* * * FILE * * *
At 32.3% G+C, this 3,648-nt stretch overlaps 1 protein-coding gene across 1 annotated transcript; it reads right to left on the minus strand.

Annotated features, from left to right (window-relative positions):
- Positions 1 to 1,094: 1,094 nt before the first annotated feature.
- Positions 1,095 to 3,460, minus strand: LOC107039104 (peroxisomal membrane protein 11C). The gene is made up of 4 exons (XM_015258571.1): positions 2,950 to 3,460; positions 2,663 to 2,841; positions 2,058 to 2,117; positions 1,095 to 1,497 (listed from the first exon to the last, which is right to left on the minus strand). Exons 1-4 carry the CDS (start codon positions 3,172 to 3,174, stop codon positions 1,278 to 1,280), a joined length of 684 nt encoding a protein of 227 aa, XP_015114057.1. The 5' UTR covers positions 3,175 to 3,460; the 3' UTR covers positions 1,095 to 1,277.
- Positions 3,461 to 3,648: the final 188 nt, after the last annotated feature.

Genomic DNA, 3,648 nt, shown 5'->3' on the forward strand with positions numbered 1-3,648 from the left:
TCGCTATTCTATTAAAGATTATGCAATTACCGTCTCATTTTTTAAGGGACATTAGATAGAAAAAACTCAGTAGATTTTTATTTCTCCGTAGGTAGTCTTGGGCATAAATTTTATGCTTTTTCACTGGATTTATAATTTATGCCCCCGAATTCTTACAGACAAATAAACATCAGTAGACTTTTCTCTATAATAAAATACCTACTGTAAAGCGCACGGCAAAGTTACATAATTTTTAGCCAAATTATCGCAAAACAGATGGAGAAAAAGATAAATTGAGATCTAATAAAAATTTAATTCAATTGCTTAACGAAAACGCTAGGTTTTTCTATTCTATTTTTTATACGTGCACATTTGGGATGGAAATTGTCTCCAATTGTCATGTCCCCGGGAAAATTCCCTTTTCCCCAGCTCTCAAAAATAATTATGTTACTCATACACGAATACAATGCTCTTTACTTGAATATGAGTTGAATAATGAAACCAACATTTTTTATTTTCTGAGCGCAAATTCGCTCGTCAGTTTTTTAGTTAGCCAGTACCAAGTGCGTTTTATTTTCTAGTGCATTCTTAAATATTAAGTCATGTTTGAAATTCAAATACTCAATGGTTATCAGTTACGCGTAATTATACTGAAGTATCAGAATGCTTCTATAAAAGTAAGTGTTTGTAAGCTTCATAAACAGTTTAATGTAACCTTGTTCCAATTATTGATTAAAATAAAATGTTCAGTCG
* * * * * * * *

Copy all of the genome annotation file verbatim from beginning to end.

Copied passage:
At 32.3% G+C, this 3,648-nt stretch overlaps 1 protein-coding gene across 1 annotated transcript; it reads right to left on the minus strand.

Annotated features, from left to right (window-relative positions):
- Positions 1 to 1,094: 1,094 nt before the first annotated feature.
- Positions 1,095 to 3,460, minus strand: LOC107039104 (peroxisomal membrane protein 11C). The gene is made up of 4 exons (XM_015258571.1): positions 2,950 to 3,460; positions 2,663 to 2,841; positions 2,058 to 2,117; positions 1,095 to 1,497 (listed from the first exon to the last, which is right to left on the minus strand). Exons 1-4 carry the CDS (start codon positions 3,172 to 3,174, stop codon positions 1,278 to 1,280), a joined length of 684 nt encoding a protein of 227 aa, XP_015114057.1. The 5' UTR covers positions 3,175 to 3,460; the 3' UTR covers positions 1,095 to 1,277.
- Positions 3,461 to 3,648: the final 188 nt, after the last annotated feature.

Genomic DNA, 3,648 nt, shown 5'->3' on the forward strand with positions numbered 1-3,648 from the left:
TCGCTATTCTATTAAAGATTATGCAATTACCGTCTCATTTTTTAAGGGACATTAGATAGAAAAAACTCAGTAGATTTTTATTTCTCCGTAGGTAGTCTTGGGCATAAATTTTATGCTTTTTCACTGGATTTATAATTTATGCCCCCGAATTCTTACAGACAAATAAACATCAGTAGACTTTTCTCTATAATAAAATACCTACTGTAAAGCGCACGGCAAAGTTACATAATTTTTAGCCAAATTATCGCAAAACAGATGGAGAAAAAGATAAATTGAGATCTAATAAAAATTTAATTCAATTGCTTAACGAAAACGCTAGGTTTTTCTATTCTATTTTTTATACGTGCACATTTGGGATGGAAATTGTCTCCAATTGTCATGTCCCCGGGAAAATTCCCTTTTCCCCAGCTCTCAAAAATAATTATGTTACTCATACACGAATACAATGCTCTTTACTTGAATATGAGTTGAATAATGAAACCAACATTTTTTATTTTCTGAGCGCAAATTCGCTCGTCAGTTTTTTAGTTAGCCAGTACCAAGTGCGTTTTATTTTCTAGTGCATTCTTAAATATTAAGTCATGTTTGAAATTCAAATACTCAATGGTTATCAGTTACGCGTAATTATACTGAAGTATCAGAATGCTTCTATAAAAGTAAGTGTTTGTAAGCTTCATAAACAGTTTAATGTAACCTTGTTCCAATTATTGATTAAAATAAAATGTTCAGTCG